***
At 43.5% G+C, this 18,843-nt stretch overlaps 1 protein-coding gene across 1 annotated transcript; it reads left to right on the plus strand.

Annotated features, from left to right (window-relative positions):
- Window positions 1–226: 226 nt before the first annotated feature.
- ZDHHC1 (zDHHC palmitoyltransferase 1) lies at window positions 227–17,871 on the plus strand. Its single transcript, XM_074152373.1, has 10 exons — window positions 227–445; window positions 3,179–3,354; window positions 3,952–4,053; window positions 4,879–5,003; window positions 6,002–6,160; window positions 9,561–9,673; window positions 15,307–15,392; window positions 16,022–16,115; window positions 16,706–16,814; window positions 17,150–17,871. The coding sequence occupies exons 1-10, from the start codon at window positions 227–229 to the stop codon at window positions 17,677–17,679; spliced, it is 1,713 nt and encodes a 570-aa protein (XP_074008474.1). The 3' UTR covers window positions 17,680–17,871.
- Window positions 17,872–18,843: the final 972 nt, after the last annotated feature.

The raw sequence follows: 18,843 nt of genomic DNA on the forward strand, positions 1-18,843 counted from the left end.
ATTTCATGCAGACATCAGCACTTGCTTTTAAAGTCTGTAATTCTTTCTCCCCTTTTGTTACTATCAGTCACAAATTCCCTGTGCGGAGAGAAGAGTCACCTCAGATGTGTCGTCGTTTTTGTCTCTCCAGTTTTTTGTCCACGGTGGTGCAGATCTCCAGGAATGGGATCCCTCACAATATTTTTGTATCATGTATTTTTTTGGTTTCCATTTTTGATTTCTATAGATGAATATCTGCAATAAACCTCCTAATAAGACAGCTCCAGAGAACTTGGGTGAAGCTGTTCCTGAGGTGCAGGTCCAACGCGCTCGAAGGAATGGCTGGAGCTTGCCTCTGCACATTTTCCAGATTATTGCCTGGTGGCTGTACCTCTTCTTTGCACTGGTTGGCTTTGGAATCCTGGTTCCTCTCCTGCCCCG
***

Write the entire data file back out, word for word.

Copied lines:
At 43.5% G+C, this 18,843-nt stretch overlaps 1 protein-coding gene across 1 annotated transcript; it reads left to right on the plus strand.

Annotated features, from left to right (window-relative positions):
- Window positions 1–226: 226 nt before the first annotated feature.
- ZDHHC1 (zDHHC palmitoyltransferase 1) lies at window positions 227–17,871 on the plus strand. Its single transcript, XM_074152373.1, has 10 exons — window positions 227–445; window positions 3,179–3,354; window positions 3,952–4,053; window positions 4,879–5,003; window positions 6,002–6,160; window positions 9,561–9,673; window positions 15,307–15,392; window positions 16,022–16,115; window positions 16,706–16,814; window positions 17,150–17,871. The coding sequence occupies exons 1-10, from the start codon at window positions 227–229 to the stop codon at window positions 17,677–17,679; spliced, it is 1,713 nt and encodes a 570-aa protein (XP_074008474.1). The 3' UTR covers window positions 17,680–17,871.
- Window positions 17,872–18,843: the final 972 nt, after the last annotated feature.

The raw sequence follows: 18,843 nt of genomic DNA on the forward strand, positions 1-18,843 counted from the left end.
ATTTCATGCAGACATCAGCACTTGCTTTTAAAGTCTGTAATTCTTTCTCCCCTTTTGTTACTATCAGTCACAAATTCCCTGTGCGGAGAGAAGAGTCACCTCAGATGTGTCGTCGTTTTTGTCTCTCCAGTTTTTTGTCCACGGTGGTGCAGATCTCCAGGAATGGGATCCCTCACAATATTTTTGTATCATGTATTTTTTTGGTTTCCATTTTTGATTTCTATAGATGAATATCTGCAATAAACCTCCTAATAAGACAGCTCCAGAGAACTTGGGTGAAGCTGTTCCTGAGGTGCAGGTCCAACGCGCTCGAAGGAATGGCTGGAGCTTGCCTCTGCACATTTTCCAGATTATTGCCTGGTGGCTGTACCTCTTCTTTGCACTGGTTGGCTTTGGAATCCTGGTTCCTCTCCTGCCCCG